Nineteen years ago, my wife and I began a journey. We both were struggling with our identities—my sexual identity and her identity as a woman and a wife. Our marriage had been shattered, and both of us, in unique and personal ways, had experienced a profound and fresh connection with our Savior.
We knew we needed the local church, but we were not excited about finding one. On one hand, we desperately wanted a place where we could be honest and real about our struggles. On the other hand, most churches that seemed more open to our struggles also seemed vague and nebulous about homosexuality and sexual sin. In some ways, I felt safe in those churches as I imagined they would not reject me for my struggle. But in greater ways, I was leery of those churches. I knew I was vulnerable, and their nuanced language and unclear answers made me fear that their pastors might, in some way, encourage me to accept the very thing that God was calling me to lay down at the cross.
We ended up back at a Baptist church, where we kept our struggles a secret but where we received good, solid teaching. God shored up our spiritual foundation in that place, and it was instrumental in our healing. Joyfully, we later found a church that figured out how to meld authenticity with a deep commitment to God’s Word. Our healing was exponential in that place!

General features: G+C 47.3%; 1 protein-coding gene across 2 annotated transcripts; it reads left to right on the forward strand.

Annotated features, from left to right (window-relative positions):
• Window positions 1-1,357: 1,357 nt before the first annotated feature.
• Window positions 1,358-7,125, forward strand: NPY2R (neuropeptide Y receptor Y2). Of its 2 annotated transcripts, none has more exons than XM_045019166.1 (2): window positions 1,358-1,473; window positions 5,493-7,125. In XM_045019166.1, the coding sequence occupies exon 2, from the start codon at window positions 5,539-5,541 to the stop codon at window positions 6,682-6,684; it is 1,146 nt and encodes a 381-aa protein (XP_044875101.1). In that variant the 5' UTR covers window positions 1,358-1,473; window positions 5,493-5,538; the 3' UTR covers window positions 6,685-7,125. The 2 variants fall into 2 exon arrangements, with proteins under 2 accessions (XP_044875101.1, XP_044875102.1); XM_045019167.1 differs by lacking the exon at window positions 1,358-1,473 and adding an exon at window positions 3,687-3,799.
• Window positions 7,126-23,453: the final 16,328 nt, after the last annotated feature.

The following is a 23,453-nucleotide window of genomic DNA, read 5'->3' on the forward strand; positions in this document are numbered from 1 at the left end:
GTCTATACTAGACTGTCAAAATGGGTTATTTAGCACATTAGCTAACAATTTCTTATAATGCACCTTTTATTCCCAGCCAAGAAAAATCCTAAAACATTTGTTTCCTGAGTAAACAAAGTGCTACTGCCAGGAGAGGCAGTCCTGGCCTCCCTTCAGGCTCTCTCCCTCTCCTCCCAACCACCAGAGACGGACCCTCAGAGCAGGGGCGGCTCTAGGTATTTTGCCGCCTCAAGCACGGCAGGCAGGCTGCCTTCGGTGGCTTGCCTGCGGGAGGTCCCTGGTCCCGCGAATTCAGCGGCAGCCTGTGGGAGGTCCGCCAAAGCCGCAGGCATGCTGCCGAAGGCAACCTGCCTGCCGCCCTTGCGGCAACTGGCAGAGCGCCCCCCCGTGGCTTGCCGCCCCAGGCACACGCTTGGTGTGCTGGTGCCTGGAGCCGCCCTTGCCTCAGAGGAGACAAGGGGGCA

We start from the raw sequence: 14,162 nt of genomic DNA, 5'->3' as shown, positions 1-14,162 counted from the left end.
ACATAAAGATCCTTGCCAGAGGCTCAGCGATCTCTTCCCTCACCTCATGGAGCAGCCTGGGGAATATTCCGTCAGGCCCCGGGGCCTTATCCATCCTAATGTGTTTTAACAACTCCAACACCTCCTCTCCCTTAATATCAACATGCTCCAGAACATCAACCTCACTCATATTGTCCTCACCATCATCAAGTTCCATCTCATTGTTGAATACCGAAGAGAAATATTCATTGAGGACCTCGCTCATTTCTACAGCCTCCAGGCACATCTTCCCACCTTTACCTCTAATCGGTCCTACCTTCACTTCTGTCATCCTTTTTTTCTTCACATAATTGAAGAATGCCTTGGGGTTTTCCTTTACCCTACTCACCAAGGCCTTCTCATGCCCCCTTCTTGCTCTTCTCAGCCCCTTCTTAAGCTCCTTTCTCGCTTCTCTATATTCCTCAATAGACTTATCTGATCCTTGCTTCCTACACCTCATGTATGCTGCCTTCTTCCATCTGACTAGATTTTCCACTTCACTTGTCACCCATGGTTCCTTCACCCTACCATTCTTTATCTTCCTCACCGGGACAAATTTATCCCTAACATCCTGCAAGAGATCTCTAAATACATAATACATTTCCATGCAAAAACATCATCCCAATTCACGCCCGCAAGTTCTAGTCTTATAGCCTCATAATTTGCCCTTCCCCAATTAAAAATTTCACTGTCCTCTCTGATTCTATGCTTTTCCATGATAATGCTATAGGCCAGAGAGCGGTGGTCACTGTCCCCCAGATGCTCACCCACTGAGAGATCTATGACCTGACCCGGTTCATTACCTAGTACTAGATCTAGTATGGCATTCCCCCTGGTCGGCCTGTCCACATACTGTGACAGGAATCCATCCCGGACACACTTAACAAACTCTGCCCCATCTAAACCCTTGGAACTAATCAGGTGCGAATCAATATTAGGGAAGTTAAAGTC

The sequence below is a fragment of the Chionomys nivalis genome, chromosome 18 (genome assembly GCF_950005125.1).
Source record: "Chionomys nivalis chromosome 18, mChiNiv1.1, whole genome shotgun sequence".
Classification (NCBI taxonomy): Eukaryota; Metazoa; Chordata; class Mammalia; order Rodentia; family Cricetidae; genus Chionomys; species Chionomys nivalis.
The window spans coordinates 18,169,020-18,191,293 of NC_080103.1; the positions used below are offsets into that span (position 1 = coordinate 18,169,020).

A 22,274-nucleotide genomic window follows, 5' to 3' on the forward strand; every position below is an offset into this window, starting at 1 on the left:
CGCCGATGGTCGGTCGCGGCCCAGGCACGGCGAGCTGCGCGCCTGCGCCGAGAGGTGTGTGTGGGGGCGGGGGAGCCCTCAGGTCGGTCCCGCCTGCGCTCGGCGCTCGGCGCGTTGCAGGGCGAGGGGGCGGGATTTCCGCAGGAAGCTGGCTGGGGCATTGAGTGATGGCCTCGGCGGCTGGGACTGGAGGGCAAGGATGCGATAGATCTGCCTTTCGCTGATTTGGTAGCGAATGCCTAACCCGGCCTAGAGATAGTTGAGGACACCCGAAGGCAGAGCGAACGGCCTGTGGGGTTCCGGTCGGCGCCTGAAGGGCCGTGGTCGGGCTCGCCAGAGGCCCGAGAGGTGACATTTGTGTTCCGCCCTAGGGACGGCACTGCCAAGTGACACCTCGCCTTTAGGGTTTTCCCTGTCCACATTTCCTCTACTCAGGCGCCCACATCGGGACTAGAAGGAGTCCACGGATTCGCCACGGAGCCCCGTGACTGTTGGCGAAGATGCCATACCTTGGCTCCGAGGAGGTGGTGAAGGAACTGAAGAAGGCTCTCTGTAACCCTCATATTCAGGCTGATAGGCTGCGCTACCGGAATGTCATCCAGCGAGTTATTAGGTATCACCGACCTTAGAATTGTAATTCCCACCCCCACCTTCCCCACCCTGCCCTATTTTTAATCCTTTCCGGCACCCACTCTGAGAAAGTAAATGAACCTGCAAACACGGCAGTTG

Today, many mainline denominations are no longer vague on sexuality at all and have moved to a place of fully and clearly affirming homosexual identity and expression. In addition to these historically more liberal churches, conservative evangelical churches, seemingly motivated by both the cultural wave of pro-gay sentiment and a genuine desire to share the gospel in the gay community, have made great strides in crafting a message for the gay community that is designed to be less-offensive, less argumentative and more inclusive. I appreciate those efforts and laud any message that opens the gospel to all people, regardless of their issues.
Yet, I fear that churches which have chosen to speak more kindly and nuanced on issues like homosexuality and sexual sin, or which have chosen to say nothing for fear of saying too much, might be trying to reach one disconnected group outside the church at the cost of neglecting an important group within the church. In our desire to be more welcoming to and accepting of the gay community, have we shut our doors to the community of the conflicted and repentant?
Are we as safe for repentant gay men and women as we are for the unrepentant?
Homosexual expression may not be a sin worse than any other sin, but it is unique as the only sinful behavior that carries with it an identity that is protected, celebrated and endorsed on an increasingly broad scale. When someone chooses to walk away from homosexuality, based on the work of the Spirit in their hearts to both convict them of their sin and to give them hope for something more, they are not just walking away from behavior. They are walking away from community and identity and dreams and hopes and, in many ways, safety.